Proem to Sir Gawain and the Green Knight (from Middle English)

I posted a throw-away translation of the first stanza of this rightly celebrated Middle English poem just for kicks on Twitter, and people really liked it. Somebody even commissioned me anonymously to do more of it — for God only knows what reason. Not that I'm not appreciative, of course, but it feels like yet another modern English translation of Sir Gawain and the Green Knight is a bit superfluous. I mean, a new version of this thing comes out like every decade, and translating Middle English into modern English feels . And you want yet another? People are weird. Anyway, the complete commission called for the first couple hundred lines, and I'm not posting that much here because reasons. But here's the proem.

On the other hand, most recordings of Middle English literature utterly fail at maintaining what is known about actual Middle English phonology. So, I've included a recording of the two stanzas in the original, in a reconstruction of how English was pronounced in the West Midlands in the late 14th century. 

Proem to Sir Gawain and the Green Knight
By the Gawain Poet (duh)
Translated by A.Z. Foreman

After the siege and the assault on the city of Troy
When that fortress was felled in flame into ashes
And the knight who crafted the cunning decoys
Was tried for his treachery, the truest on earth,
It was hero Aeneas and his high-born kin
Who went conquering abroad, and became masters
Of well-nigh all the wealth in the Westland Isles.
When Royal Romulus goes careering to Rome
With strength and splendor he sets up the city, 
Which is known even now by the name he gave it,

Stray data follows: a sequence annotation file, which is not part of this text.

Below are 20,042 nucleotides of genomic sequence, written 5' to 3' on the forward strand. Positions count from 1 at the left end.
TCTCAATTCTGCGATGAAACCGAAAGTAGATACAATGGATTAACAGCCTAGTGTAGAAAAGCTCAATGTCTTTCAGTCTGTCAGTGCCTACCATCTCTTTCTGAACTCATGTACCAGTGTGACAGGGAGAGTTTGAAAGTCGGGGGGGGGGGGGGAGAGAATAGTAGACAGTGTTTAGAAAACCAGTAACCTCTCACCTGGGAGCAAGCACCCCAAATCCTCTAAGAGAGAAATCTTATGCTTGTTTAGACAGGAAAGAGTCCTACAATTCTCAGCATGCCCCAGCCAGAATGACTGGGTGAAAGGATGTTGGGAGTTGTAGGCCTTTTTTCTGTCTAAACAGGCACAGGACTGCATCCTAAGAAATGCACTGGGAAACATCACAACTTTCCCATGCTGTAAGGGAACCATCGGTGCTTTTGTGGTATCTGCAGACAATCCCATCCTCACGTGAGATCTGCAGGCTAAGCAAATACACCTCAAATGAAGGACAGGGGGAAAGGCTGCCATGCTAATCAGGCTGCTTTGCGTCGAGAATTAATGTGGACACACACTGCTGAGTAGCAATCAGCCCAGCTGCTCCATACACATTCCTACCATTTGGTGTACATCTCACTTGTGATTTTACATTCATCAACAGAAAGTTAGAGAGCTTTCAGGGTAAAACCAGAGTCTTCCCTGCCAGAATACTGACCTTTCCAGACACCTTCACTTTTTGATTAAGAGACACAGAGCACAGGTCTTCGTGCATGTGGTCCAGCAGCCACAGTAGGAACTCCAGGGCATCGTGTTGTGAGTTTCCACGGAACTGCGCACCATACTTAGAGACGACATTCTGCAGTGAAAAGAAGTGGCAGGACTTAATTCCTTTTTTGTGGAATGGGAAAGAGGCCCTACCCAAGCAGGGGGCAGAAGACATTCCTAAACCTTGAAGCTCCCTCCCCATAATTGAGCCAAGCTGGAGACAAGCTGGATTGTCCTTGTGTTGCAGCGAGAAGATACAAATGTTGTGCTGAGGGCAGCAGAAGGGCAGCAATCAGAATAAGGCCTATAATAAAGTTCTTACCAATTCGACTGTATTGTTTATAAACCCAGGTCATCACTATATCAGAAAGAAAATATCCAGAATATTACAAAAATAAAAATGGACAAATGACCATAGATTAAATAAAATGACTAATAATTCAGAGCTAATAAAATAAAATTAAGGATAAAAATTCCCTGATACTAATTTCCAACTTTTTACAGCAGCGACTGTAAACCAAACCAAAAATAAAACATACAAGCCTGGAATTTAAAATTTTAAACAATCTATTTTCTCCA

So too Ticius to Tuscany, constructing townships
And Longobeard to Lombardy where he lay foundations,
And far over the French sea, one Felix Brutus 
On broad-sloping banks founds Britain, where our story
    Where war and woe and wonders
    Have left their many prints,
    Where happiness and horror
    Have cycled ever since. 
And when this Britain was built by that brave noble
Bold lords were bred there, battle-happy men
Who kept turning to trouble with the returning years.
There have been more awful marvels met in that country 
Than any other I know of since the earliest days. 
But of all who there castled,  of the Kings of Britain,
Great Arthur was the noblest, as everyone knows.
And so I aim to call up an epic event
Which has struck many men   as amazingly strange,
One of the weirdest of all the wonders of Arthur,
If you will listen to my lay for a little while
I'll tell it straight as I heard it recited in the hall
    From records rightly written
    With firm and faithful pen,
    Heard loud and long in Britain
    Of old from honest men.

The Original:

Siþen þe sege and þe assaut     watz sesed at troye,
þe borȝ brittened and brent     to brondez and askez
þe tulk þat þe trammes     of tresoun þer wroȝt(e)
watz tried for his tricherie,     þe trewest on erþe:
hit watz ennias þe athel     and his highe kynde
þat siþen depreced prouinces   and patrounes bicome
welneȝe of al þe wele     in þe west iles.
Fro riche romulus to rome     ricchis hym swyþe,
with gret bobbaunce þat burȝ     he biges vpon fyrst(e)
and neuenes hit his aune nome,     as hit now hat(e);
ticius to tuskan     and teldes bigynnes,
langaberde in lumbardie     lyftes vp homes;
and fer ouer þe french flod     felix brutus
on mony bonkkes ful brode     bretayn he settez
                    wyth wynne,
          where werre and wrake and wonder
          bi syþez hatz wont þerinne,
          and oft boþe blysse and blunder
          ful skete hatz skyfted synne.
Ande quen þis bretayn watz bigged    bi þis burn rych(e),
bolde bredden þerinne      baret þat lofden,
in mony turned tyme      tene þat wroȝten.
Mo ferlyes on þis folde      han fallen here oft(e)
þen in any oþer þat I wot      syn þat ilk tyme.
bot of al þat here bult,      of bretaygne kynges,
aye watz arthur þe hendest,      as I haf herde telle.
forþi an aunter in erde      I attle to schewe,
þat a selly in siȝt      summe men hit holden
and an outtrage awenture      of arthurez wonderez.
If ȝe wyl lysten to þis laye      bot on littel quile,
I schal telle hit as tit(e),      as I in toun herde
                    with tonge,
          as hit is stad and stoken
          in stori stif and stronge,
          with lel(e) lettres loken
          in londe so hatz ben longe.

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